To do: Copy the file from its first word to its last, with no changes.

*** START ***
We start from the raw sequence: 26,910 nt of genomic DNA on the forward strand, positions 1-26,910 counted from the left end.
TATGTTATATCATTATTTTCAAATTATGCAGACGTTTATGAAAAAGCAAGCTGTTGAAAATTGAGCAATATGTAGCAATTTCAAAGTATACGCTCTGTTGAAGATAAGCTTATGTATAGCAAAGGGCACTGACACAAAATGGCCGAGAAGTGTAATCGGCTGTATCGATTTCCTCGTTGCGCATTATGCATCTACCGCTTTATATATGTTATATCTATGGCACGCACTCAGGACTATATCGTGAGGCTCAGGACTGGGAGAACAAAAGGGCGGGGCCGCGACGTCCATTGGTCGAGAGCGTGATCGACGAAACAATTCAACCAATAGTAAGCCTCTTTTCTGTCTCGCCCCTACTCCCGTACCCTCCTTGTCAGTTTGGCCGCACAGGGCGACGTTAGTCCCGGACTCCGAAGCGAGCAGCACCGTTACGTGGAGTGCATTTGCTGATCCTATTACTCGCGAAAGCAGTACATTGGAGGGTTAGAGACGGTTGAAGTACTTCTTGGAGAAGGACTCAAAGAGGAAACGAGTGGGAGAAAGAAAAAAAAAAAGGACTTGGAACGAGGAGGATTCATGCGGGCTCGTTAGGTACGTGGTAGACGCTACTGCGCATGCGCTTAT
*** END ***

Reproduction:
We start from the raw sequence: 26,910 nt of genomic DNA on the forward strand, positions 1-26,910 counted from the left end.
TATGTTATATCATTATTTTCAAATTATGCAGACGTTTATGAAAAAGCAAGCTGTTGAAAATTGAGCAATATGTAGCAATTTCAAAGTATACGCTCTGTTGAAGATAAGCTTATGTATAGCAAAGGGCACTGACACAAAATGGCCGAGAAGTGTAATCGGCTGTATCGATTTCCTCGTTGCGCATTATGCATCTACCGCTTTATATATGTTATATCTATGGCACGCACTCAGGACTATATCGTGAGGCTCAGGACTGGGAGAACAAAAGGGCGGGGCCGCGACGTCCATTGGTCGAGAGCGTGATCGACGAAACAATTCAACCAATAGTAAGCCTCTTTTCTGTCTCGCCCCTACTCCCGTACCCTCCTTGTCAGTTTGGCCGCACAGGGCGACGTTAGTCCCGGACTCCGAAGCGAGCAGCACCGTTACGTGGAGTGCATTTGCTGATCCTATTACTCGCGAAAGCAGTACATTGGAGGGTTAGAGACGGTTGAAGTACTTCTTGGAGAAGGACTCAAAGAGGAAACGAGTGGGAGAAAGAAAAAAAAAAAGGACTTGGAACGAGGAGGATTCATGCGGGCTCGTTAGGTACGTGGTAGACGCTACTGCGCATGCGCTTAT